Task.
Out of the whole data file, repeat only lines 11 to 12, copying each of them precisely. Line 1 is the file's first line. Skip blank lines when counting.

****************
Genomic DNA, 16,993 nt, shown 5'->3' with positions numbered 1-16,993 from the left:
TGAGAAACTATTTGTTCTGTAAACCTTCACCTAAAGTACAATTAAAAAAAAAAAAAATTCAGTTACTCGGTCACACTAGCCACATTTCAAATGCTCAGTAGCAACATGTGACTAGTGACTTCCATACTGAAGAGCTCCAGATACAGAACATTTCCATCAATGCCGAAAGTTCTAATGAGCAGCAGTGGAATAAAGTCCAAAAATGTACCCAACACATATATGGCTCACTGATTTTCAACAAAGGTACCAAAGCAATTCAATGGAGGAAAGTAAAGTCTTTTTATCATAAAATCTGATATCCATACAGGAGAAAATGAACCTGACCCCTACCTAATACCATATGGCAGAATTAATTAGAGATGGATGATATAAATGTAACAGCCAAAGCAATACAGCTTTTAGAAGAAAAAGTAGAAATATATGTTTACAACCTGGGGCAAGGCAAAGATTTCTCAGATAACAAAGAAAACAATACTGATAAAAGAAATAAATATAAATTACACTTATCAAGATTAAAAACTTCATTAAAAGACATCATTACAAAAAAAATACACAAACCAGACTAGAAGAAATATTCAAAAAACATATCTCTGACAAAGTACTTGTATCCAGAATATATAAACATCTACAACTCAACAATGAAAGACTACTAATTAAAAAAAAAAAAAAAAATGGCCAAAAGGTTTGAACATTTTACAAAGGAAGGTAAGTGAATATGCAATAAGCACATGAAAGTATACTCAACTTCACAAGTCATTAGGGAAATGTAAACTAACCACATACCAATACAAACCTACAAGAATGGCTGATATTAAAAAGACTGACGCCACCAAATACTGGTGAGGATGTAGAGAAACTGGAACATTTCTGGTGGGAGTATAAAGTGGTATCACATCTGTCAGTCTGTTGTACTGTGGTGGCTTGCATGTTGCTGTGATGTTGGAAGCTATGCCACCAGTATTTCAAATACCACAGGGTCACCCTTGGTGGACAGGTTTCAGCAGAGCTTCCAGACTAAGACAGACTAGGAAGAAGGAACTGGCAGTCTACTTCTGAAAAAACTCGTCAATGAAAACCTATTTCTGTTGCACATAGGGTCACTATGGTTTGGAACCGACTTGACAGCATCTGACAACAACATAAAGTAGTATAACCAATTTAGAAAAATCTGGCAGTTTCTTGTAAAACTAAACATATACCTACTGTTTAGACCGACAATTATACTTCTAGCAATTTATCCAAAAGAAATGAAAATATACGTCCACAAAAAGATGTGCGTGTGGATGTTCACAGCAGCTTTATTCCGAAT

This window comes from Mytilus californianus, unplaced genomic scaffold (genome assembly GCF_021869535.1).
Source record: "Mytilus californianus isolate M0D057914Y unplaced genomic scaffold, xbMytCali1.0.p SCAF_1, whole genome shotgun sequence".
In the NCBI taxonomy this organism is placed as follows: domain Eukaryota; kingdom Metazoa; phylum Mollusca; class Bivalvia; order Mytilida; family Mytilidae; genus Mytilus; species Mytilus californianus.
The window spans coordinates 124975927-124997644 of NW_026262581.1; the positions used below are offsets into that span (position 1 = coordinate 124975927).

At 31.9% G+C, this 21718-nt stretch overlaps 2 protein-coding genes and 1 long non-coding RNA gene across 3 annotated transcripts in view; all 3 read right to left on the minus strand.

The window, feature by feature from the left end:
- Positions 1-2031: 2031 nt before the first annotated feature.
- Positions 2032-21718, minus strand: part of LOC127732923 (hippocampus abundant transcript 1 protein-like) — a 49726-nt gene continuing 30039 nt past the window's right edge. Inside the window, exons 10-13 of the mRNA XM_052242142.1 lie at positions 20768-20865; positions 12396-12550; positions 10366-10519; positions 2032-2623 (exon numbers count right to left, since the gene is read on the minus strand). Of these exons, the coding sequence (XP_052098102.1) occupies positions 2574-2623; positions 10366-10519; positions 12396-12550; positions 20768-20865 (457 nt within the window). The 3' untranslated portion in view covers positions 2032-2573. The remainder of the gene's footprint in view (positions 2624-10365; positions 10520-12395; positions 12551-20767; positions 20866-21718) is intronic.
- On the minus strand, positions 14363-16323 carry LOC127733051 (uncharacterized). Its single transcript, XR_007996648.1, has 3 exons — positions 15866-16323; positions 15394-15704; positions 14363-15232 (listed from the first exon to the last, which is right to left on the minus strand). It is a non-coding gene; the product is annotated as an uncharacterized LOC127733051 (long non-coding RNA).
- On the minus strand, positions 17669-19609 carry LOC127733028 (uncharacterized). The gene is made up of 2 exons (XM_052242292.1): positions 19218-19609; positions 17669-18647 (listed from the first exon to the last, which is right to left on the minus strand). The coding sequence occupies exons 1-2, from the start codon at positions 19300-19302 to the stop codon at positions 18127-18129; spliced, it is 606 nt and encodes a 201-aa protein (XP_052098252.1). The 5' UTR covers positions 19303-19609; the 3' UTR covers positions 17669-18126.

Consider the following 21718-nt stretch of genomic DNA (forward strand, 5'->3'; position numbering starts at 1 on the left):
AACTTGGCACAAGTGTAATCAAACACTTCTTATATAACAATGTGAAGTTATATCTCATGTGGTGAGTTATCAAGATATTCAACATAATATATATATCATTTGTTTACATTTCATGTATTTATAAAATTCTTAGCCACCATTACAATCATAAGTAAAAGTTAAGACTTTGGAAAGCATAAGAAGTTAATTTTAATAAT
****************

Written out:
- On the minus strand, positions 14363-16323 carry LOC127733051 (uncharacterized). Its single transcript, XR_007996648.1, has 3 exons — positions 15866-16323; positions 15394-15704; positions 14363-15232 (listed from the first exon to the last, which is right to left on the minus strand). It is a non-coding gene; the product is annotated as an uncharacterized LOC127733051 (long non-coding RNA).
- On the minus strand, positions 17669-19609 carry LOC127733028 (uncharacterized). The gene is made up of 2 exons (XM_052242292.1): positions 19218-19609; positions 17669-18647 (listed from the first exon to the last, which is right to left on the minus strand). The coding sequence occupies exons 1-2, from the start codon at positions 19300-19302 to the stop codon at positions 18127-18129; spliced, it is 606 nt and encodes a 201-aa protein (XP_052098252.1). The 5' UTR covers positions 19303-19609; the 3' UTR covers positions 17669-18126.